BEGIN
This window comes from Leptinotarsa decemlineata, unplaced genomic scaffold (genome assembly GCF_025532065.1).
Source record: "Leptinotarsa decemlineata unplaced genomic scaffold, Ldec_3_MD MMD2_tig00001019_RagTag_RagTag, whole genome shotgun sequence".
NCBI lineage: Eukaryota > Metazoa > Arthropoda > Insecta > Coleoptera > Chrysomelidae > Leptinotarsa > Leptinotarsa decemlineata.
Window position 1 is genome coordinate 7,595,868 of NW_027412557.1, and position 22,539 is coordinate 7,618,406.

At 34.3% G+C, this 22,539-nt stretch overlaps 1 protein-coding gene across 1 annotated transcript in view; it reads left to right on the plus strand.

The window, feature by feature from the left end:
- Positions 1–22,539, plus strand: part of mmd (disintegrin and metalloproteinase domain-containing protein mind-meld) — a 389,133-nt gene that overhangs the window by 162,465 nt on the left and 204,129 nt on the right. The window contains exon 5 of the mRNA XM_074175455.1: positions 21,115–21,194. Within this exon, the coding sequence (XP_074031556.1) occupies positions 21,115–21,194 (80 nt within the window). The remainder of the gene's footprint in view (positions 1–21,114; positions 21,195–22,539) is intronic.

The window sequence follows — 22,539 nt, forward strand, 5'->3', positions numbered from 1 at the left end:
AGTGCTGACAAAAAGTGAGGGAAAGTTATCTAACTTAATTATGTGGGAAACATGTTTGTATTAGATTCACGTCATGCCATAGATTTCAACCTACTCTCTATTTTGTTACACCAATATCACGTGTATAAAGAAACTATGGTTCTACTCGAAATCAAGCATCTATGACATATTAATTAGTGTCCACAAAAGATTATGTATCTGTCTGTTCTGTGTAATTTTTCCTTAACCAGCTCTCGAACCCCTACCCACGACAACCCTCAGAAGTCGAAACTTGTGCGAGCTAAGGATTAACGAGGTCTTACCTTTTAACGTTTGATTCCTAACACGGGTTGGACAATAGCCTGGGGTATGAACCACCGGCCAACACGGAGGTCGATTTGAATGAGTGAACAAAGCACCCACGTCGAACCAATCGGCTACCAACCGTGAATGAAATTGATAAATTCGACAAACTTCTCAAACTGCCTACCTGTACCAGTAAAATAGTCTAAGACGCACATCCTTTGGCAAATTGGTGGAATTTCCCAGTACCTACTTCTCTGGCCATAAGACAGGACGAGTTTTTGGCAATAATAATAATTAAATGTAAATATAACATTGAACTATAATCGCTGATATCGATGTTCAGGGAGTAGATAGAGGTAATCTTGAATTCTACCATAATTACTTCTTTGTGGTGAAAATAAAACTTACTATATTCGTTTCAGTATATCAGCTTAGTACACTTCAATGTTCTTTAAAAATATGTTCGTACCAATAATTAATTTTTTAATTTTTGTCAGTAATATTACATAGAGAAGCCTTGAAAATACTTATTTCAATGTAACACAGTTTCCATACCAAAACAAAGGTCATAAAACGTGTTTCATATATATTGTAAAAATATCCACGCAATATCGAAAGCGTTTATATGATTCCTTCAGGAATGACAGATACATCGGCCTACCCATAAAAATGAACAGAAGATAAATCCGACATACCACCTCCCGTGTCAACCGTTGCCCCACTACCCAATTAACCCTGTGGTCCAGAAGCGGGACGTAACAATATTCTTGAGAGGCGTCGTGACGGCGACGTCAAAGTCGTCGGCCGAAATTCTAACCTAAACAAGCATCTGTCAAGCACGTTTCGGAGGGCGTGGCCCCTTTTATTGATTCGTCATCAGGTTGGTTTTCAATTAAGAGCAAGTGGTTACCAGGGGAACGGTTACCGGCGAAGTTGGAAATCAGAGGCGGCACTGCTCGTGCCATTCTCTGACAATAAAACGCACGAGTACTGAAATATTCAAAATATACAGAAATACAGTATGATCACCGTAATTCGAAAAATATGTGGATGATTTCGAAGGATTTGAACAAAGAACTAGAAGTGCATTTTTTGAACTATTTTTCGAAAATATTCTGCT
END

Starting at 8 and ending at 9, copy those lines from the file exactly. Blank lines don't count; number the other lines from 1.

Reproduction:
The window sequence follows — 22,539 nt, forward strand, 5'->3', positions numbered from 1 at the left end:
AGTGCTGACAAAAAGTGAGGGAAAGTTATCTAACTTAATTATGTGGGAAACATGTTTGTATTAGATTCACGTCATGCCATAGATTTCAACCTACTCTCTATTTTGTTACACCAATATCACGTGTATAAAGAAACTATGGTTCTACTCGAAATCAAGCATCTATGACATATTAATTAGTGTCCACAAAAGATTATGTATCTGTCTGTTCTGTGTAATTTTTCCTTAACCAGCTCTCGAACCCCTACCCACGACAACCCTCAGAAGTCGAAACTTGTGCGAGCTAAGGATTAACGAGGTCTTACCTTTTAACGTTTGATTCCTAACACGGGTTGGACAATAGCCTGGGGTATGAACCACCGGCCAACACGGAGGTCGATTTGAATGAGTGAACAAAGCACCCACGTCGAACCAATCGGCTACCAACCGTGAATGAAATTGATAAATTCGACAAACTTCTCAAACTGCCTACCTGTACCAGTAAAATAGTCTAAGACGCACATCCTTTGGCAAATTGGTGGAATTTCCCAGTACCTACTTCTCTGGCCATAAGACAGGACGAGTTTTTGGCAATAATAATAATTAAATGTAAATATAACATTGAACTATAATCGCTGATATCGATGTTCAGGGAGTAGATAGAGGTAATCTTGAATTCTACCATAATTACTTCTTTGTGGTGAAAATAAAACTTACTATATTCGTTTCAGTATATCAGCTTAGTACACTTCAATGTTCTTTAAAAATATGTTCGTACCAATAATTAATTTTTTAATTTTTGTCAGTAATATTACATAGAGAAGCCTTGAAAATACTTATTTCAATGTAACACAGTTTCCATACCAAAACAAAGGTCATAAAACGTGTTTCATATATATTGTAAAAATATCCACGCAATATCGAAAGCGTTTATATGATTCCTTCAGGAATGACAGATACATCGGCCTACCCATAAAAATGAACAGAAGATAAATCCGACATACCACCTCCCGTGTCAACCGTTGCCCCACTACCCAATTAACCCTGTGGTCCAGAAGCGGGACGTAACAATATTCTTGAGAGGCGTCGTGACGGCGACGTCAAAGTCGTCGGCCGAAATTCTAACCTAAACAAGCATCTGTCAAGCACGTTTCGGAGGGCGTGGCCCCTTTTATTGATTCGTCATCAGGTTGGTTTTCAATTAAGAGCAAGTGGTTACCAGGGGAACGGTTACCGGCGAAGTTGGAAATCAGAGGCGGCACTGCTCGTGCCATTCTCTGACAATAAAACGCACGAGTACTGAAATATTCAAAATATACAGAAATACAGTATGATCACCGTAATTCGAAAAATATGTGGATGATTTCGAAGGATTTGAACAAAGAACTAGAAGTGCATTTTTTGAACTATTTTTCGAAAATATTCTGCT